A new breed of startups wants to optimize your personal friendships

As users lose trust in social media giants, startups are coming in to maintain better personal relationships.

Tech-heads have long been hell-bent on optimizing their entire existence — from professional productivity, to personal finances and health. But studies show that a big key to health and well-being is having friends.

A new breed of startups wants to optimize your personal friendships

Now, according to Axios, startups are taking a page out of the digital sales playbook to help create a new personal relationship management trend.

Why? Because, of course they are — and because friend-management has become one of the hottest app markets in Silicon Valley.

Replacing the ‘C’ in CRM

CRM (customer relationship management) software helps salespeople keep tabs on their targets. Now, recent Y Combinator graduates are applying that same practice to friendships.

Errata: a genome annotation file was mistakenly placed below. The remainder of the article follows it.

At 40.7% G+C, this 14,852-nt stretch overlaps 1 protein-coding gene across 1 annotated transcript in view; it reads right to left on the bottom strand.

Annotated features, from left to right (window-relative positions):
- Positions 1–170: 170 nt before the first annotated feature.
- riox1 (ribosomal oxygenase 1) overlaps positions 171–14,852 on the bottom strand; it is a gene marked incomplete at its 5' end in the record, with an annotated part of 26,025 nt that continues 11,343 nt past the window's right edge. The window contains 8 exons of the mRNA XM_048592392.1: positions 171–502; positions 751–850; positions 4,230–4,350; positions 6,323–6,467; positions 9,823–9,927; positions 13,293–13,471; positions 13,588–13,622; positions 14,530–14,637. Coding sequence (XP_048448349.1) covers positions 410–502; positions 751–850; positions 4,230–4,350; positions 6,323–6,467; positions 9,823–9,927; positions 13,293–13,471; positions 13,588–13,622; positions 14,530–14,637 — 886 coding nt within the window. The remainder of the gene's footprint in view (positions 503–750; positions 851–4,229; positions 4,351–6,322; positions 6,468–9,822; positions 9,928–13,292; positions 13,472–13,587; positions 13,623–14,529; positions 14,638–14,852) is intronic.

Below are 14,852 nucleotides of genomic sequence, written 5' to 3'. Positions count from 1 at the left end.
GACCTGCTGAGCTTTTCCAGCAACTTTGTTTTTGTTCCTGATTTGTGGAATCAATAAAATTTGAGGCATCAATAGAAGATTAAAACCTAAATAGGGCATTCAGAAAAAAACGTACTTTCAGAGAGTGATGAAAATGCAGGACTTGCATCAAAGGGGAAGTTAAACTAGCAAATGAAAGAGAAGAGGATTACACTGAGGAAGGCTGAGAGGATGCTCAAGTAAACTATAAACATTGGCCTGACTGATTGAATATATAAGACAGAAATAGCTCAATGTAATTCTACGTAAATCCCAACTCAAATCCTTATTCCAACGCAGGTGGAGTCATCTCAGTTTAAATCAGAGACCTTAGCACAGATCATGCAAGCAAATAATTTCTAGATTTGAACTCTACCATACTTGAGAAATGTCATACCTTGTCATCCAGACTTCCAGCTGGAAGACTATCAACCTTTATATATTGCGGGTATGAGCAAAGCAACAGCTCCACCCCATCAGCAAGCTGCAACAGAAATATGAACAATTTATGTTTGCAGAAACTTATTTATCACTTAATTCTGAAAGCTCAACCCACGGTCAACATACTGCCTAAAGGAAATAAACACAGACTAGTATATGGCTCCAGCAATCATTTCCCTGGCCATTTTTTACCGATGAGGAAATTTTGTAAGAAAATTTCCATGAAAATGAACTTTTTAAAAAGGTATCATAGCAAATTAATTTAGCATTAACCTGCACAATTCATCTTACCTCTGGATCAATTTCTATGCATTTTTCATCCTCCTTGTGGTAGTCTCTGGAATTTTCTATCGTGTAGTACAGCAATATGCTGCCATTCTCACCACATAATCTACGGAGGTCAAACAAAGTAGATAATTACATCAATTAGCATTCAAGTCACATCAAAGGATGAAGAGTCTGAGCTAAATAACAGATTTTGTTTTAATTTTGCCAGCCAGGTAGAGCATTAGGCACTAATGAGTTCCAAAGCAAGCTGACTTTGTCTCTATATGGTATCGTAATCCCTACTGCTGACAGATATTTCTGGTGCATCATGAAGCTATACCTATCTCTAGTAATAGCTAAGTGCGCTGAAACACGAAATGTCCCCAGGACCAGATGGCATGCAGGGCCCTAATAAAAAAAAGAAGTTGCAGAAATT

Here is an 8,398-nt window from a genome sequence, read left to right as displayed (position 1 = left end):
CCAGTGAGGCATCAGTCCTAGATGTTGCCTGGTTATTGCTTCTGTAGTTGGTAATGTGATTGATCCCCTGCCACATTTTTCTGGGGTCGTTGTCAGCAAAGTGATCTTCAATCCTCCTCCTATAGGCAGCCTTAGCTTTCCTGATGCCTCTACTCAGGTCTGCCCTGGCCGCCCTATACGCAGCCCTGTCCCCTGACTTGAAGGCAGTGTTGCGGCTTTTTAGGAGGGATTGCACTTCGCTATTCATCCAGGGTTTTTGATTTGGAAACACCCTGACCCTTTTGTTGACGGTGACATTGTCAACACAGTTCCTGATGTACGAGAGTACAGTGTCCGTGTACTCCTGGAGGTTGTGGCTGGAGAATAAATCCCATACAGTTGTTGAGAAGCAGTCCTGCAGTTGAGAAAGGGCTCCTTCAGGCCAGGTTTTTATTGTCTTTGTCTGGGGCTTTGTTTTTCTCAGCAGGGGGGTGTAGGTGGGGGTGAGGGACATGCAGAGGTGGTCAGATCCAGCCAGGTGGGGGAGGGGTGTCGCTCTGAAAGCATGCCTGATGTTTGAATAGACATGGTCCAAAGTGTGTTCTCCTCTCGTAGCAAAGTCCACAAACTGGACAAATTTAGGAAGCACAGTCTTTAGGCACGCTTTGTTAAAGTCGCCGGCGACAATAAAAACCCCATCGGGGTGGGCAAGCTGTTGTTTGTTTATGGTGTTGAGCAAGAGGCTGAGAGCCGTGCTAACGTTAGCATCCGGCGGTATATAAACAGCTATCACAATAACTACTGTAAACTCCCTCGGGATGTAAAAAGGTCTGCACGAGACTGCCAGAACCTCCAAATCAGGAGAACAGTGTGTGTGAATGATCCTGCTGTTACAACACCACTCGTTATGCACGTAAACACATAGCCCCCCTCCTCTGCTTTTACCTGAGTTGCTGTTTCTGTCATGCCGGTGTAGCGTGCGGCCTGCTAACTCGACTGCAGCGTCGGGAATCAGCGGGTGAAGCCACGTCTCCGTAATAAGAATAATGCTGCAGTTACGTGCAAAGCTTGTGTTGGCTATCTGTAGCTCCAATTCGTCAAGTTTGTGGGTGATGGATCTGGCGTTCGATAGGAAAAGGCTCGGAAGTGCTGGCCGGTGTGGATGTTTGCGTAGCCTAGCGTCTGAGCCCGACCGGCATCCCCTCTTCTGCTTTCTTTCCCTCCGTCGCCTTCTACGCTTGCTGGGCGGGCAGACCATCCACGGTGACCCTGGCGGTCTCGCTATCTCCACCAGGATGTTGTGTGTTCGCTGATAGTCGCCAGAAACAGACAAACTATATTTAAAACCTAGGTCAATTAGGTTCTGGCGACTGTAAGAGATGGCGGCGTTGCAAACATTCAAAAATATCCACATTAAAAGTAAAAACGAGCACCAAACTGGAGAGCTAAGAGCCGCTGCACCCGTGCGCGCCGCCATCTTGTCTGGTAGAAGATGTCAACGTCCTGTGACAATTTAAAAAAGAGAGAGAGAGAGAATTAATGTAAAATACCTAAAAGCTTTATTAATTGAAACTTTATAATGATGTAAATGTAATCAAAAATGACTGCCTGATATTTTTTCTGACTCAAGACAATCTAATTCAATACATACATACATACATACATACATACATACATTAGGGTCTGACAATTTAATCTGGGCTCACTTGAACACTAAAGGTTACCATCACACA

Monaru’s services manage user relationships with loved ones (focusing on the user’s closest 10 to 15 relationships) by providing data-based suggestions for appropriate gifts and restaurants. 

But the market isn’t only for nonworking hours: A company called Dex bills itself as a tool to turn work acquaintances into actual relationships through constant updates.

Whoa, whoa, whoa, buckos. This sounds like Facebook and LinkedIn territ-ry.

Do these companies have a death wish?

Facebook may have intended to help facilitate personal relationships…

But the loosely regulated social media giant and its competitors caused social issues that make it harder for some people to connect IRL — inspiring the founders of companies like Monaru and Dex to help users reclaim more meaningful personal relationships.

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